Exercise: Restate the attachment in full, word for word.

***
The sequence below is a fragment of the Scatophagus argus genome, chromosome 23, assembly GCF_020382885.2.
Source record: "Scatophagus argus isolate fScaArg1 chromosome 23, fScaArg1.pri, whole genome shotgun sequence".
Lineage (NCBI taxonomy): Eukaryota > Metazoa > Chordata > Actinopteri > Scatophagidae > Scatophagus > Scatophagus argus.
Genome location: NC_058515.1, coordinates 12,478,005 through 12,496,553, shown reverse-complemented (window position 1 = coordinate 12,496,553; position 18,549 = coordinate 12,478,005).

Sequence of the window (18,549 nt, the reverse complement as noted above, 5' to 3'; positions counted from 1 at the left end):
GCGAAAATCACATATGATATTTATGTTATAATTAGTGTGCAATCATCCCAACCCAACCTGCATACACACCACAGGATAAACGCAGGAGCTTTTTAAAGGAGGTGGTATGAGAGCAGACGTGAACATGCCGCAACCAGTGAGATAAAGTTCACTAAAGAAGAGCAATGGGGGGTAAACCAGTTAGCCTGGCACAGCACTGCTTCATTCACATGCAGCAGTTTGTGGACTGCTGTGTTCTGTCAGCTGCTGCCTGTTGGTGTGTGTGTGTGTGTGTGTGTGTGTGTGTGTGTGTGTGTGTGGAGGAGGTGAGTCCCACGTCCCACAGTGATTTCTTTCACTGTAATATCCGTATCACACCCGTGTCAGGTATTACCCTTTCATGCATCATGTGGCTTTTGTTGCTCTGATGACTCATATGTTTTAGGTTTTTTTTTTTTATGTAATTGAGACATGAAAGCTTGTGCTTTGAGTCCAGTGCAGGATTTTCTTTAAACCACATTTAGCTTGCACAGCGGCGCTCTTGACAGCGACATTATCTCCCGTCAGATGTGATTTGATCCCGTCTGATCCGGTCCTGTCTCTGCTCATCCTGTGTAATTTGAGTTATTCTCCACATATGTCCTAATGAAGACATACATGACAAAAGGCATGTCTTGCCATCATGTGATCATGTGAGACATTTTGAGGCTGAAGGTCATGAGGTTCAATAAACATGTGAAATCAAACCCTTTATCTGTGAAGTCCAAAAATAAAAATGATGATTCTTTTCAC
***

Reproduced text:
The sequence below is a fragment of the Scatophagus argus genome, chromosome 23, assembly GCF_020382885.2.
Source record: "Scatophagus argus isolate fScaArg1 chromosome 23, fScaArg1.pri, whole genome shotgun sequence".
Lineage (NCBI taxonomy): Eukaryota > Metazoa > Chordata > Actinopteri > Scatophagidae > Scatophagus > Scatophagus argus.
Genome location: NC_058515.1, coordinates 12,478,005 through 12,496,553, shown reverse-complemented (window position 1 = coordinate 12,496,553; position 18,549 = coordinate 12,478,005).

Sequence of the window (18,549 nt, the reverse complement as noted above, 5' to 3'; positions counted from 1 at the left end):
GCGAAAATCACATATGATATTTATGTTATAATTAGTGTGCAATCATCCCAACCCAACCTGCATACACACCACAGGATAAACGCAGGAGCTTTTTAAAGGAGGTGGTATGAGAGCAGACGTGAACATGCCGCAACCAGTGAGATAAAGTTCACTAAAGAAGAGCAATGGGGGGTAAACCAGTTAGCCTGGCACAGCACTGCTTCATTCACATGCAGCAGTTTGTGGACTGCTGTGTTCTGTCAGCTGCTGCCTGTTGGTGTGTGTGTGTGTGTGTGTGTGTGTGTGTGTGTGTGTGTGTGGAGGAGGTGAGTCCCACGTCCCACAGTGATTTCTTTCACTGTAATATCCGTATCACACCCGTGTCAGGTATTACCCTTTCATGCATCATGTGGCTTTTGTTGCTCTGATGACTCATATGTTTTAGGTTTTTTTTTTTTATGTAATTGAGACATGAAAGCTTGTGCTTTGAGTCCAGTGCAGGATTTTCTTTAAACCACATTTAGCTTGCACAGCGGCGCTCTTGACAGCGACATTATCTCCCGTCAGATGTGATTTGATCCCGTCTGATCCGGTCCTGTCTCTGCTCATCCTGTGTAATTTGAGTTATTCTCCACATATGTCCTAATGAAGACATACATGACAAAAGGCATGTCTTGCCATCATGTGATCATGTGAGACATTTTGAGGCTGAAGGTCATGAGGTTCAATAAACATGTGAAATCAAACCCTTTATCTGTGAAGTCCAAAAATAAAAATGATGATTCTTTTCAC